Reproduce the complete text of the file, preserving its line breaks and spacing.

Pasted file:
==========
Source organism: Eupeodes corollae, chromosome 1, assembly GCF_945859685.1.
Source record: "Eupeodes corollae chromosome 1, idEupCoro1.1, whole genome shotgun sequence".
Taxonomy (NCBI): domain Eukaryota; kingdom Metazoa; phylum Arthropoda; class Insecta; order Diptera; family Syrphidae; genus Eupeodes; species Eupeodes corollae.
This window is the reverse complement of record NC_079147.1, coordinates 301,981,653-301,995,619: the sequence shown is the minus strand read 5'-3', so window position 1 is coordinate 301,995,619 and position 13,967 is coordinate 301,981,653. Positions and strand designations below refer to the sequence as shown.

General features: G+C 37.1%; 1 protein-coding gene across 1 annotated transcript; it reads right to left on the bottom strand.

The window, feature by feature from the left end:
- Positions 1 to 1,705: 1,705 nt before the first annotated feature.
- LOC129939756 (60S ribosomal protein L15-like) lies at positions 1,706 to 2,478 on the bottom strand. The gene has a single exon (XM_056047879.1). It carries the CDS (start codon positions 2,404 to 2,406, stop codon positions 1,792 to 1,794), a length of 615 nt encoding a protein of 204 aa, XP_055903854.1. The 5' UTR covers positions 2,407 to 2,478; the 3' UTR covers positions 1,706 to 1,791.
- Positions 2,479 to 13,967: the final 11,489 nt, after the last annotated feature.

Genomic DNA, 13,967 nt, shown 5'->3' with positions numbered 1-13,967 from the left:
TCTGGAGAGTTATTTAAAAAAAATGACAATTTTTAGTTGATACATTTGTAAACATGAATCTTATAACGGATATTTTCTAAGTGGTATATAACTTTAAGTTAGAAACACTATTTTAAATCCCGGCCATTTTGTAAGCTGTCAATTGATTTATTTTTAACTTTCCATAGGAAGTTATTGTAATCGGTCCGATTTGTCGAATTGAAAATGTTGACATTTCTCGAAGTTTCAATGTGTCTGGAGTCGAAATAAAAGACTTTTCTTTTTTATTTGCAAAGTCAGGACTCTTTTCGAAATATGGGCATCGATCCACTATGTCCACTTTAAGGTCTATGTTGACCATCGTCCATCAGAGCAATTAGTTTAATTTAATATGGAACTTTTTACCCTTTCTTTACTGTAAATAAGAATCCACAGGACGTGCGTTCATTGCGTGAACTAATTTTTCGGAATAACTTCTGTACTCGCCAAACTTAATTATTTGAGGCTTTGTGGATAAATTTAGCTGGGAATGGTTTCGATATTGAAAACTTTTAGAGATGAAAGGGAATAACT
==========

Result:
Source organism: Eupeodes corollae, chromosome 1, assembly GCF_945859685.1.
Source record: "Eupeodes corollae chromosome 1, idEupCoro1.1, whole genome shotgun sequence".
Taxonomy (NCBI): domain Eukaryota; kingdom Metazoa; phylum Arthropoda; class Insecta; order Diptera; family Syrphidae; genus Eupeodes; species Eupeodes corollae.
This window is the reverse complement of record NC_079147.1, coordinates 301,981,653-301,995,619: the sequence shown is the minus strand read 5'-3', so window position 1 is coordinate 301,995,619 and position 13,967 is coordinate 301,981,653. Positions and strand designations below refer to the sequence as shown.

General features: G+C 37.1%; 1 protein-coding gene across 1 annotated transcript; it reads right to left on the bottom strand.

The window, feature by feature from the left end:
- Positions 1 to 1,705: 1,705 nt before the first annotated feature.
- LOC129939756 (60S ribosomal protein L15-like) lies at positions 1,706 to 2,478 on the bottom strand. The gene has a single exon (XM_056047879.1). It carries the CDS (start codon positions 2,404 to 2,406, stop codon positions 1,792 to 1,794), a length of 615 nt encoding a protein of 204 aa, XP_055903854.1. The 5' UTR covers positions 2,407 to 2,478; the 3' UTR covers positions 1,706 to 1,791.
- Positions 2,479 to 13,967: the final 11,489 nt, after the last annotated feature.

Genomic DNA, 13,967 nt, shown 5'->3' with positions numbered 1-13,967 from the left:
TCTGGAGAGTTATTTAAAAAAAATGACAATTTTTAGTTGATACATTTGTAAACATGAATCTTATAACGGATATTTTCTAAGTGGTATATAACTTTAAGTTAGAAACACTATTTTAAATCCCGGCCATTTTGTAAGCTGTCAATTGATTTATTTTTAACTTTCCATAGGAAGTTATTGTAATCGGTCCGATTTGTCGAATTGAAAATGTTGACATTTCTCGAAGTTTCAATGTGTCTGGAGTCGAAATAAAAGACTTTTCTTTTTTATTTGCAAAGTCAGGACTCTTTTCGAAATATGGGCATCGATCCACTATGTCCACTTTAAGGTCTATGTTGACCATCGTCCATCAGAGCAATTAGTTTAATTTAATATGGAACTTTTTACCCTTTCTTTACTGTAAATAAGAATCCACAGGACGTGCGTTCATTGCGTGAACTAATTTTTCGGAATAACTTCTGTACTCGCCAAACTTAATTATTTGAGGCTTTGTGGATAAATTTAGCTGGGAATGGTTTCGATATTGAAAACTTTTAGAGATGAAAGGGAATAACT